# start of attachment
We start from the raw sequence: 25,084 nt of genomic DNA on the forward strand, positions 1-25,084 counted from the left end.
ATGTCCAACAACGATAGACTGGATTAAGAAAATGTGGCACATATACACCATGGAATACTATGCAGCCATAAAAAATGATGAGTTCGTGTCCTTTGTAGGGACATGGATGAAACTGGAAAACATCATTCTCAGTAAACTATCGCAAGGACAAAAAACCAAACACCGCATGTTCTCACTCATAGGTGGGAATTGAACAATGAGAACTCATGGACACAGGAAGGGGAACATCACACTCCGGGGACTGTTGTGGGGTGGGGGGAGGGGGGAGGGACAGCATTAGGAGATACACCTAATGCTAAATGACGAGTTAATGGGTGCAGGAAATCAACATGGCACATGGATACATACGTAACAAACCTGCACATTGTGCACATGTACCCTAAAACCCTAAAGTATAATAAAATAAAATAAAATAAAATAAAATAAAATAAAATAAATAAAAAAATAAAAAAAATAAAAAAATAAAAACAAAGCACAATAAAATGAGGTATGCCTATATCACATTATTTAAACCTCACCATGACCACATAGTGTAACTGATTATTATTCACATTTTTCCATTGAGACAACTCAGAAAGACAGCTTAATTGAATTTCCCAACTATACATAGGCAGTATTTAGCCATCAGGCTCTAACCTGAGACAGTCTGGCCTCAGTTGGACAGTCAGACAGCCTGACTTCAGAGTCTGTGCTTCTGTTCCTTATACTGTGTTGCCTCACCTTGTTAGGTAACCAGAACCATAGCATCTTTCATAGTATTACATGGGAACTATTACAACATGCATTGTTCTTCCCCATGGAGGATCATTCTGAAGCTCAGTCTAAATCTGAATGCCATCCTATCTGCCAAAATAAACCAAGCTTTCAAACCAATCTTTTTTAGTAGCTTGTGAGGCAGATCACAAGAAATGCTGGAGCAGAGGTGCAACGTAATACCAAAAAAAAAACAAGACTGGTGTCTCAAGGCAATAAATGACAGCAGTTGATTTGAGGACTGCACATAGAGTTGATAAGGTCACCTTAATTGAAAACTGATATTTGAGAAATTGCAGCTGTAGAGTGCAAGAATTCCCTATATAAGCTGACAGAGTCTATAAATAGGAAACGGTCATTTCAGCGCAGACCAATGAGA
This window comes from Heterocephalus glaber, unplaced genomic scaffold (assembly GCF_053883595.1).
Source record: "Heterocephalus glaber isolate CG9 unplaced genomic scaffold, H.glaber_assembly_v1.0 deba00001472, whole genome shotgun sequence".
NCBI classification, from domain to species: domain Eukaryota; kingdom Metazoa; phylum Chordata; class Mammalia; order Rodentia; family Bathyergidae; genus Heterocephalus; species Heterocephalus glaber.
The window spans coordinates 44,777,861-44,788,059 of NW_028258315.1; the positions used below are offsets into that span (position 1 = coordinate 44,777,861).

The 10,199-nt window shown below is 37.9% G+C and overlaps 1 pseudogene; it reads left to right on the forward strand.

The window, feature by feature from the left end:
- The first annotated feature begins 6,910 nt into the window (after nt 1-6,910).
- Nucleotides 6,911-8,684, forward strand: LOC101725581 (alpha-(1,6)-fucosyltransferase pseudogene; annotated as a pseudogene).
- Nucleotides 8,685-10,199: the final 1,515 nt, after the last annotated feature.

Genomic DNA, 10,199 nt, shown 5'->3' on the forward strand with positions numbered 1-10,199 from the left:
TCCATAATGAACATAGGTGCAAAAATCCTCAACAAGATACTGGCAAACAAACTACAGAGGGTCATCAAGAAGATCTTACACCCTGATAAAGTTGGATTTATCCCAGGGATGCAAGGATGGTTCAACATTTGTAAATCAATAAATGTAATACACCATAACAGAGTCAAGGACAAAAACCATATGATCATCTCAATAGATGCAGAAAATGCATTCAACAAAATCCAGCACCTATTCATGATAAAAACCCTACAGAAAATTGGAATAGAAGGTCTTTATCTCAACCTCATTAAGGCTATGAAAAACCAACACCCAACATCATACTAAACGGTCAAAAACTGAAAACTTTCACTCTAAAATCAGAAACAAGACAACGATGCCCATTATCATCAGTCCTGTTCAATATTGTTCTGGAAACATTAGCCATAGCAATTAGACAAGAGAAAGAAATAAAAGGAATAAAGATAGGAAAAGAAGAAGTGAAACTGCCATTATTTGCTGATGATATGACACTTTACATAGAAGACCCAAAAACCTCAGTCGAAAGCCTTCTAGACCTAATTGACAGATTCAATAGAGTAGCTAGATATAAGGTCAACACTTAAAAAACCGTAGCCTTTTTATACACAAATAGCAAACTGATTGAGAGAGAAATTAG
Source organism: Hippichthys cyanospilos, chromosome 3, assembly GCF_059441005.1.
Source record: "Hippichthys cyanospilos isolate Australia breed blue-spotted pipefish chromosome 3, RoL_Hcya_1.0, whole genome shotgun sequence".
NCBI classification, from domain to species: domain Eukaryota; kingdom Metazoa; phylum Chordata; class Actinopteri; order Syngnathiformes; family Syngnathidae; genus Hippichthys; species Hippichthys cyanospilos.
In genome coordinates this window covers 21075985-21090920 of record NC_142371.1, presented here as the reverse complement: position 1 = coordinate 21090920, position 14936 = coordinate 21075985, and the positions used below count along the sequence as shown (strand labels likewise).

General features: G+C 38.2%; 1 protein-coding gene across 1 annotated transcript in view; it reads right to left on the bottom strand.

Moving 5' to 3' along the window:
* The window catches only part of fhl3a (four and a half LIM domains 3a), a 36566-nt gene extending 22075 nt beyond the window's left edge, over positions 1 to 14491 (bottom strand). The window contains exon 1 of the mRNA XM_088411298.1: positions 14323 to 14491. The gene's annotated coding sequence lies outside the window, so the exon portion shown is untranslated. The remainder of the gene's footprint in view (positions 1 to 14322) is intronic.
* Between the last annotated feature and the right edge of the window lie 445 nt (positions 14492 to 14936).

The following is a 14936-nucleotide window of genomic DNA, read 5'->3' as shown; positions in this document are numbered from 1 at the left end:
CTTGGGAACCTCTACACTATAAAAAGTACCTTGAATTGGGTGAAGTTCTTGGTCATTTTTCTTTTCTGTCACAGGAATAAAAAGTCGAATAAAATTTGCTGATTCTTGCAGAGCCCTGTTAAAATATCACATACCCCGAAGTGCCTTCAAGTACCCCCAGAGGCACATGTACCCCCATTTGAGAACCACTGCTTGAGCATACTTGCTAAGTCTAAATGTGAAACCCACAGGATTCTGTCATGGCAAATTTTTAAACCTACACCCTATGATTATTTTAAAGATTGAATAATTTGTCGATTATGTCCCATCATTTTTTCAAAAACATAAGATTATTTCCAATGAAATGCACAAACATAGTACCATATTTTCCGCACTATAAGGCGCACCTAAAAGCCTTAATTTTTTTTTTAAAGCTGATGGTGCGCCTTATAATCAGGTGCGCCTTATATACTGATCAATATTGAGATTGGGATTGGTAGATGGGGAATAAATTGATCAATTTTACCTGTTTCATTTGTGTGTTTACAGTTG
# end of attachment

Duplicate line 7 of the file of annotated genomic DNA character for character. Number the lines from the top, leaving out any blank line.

The 10,199-nt window shown below is 37.9% G+C and overlaps 1 pseudogene; it reads left to right on the forward strand.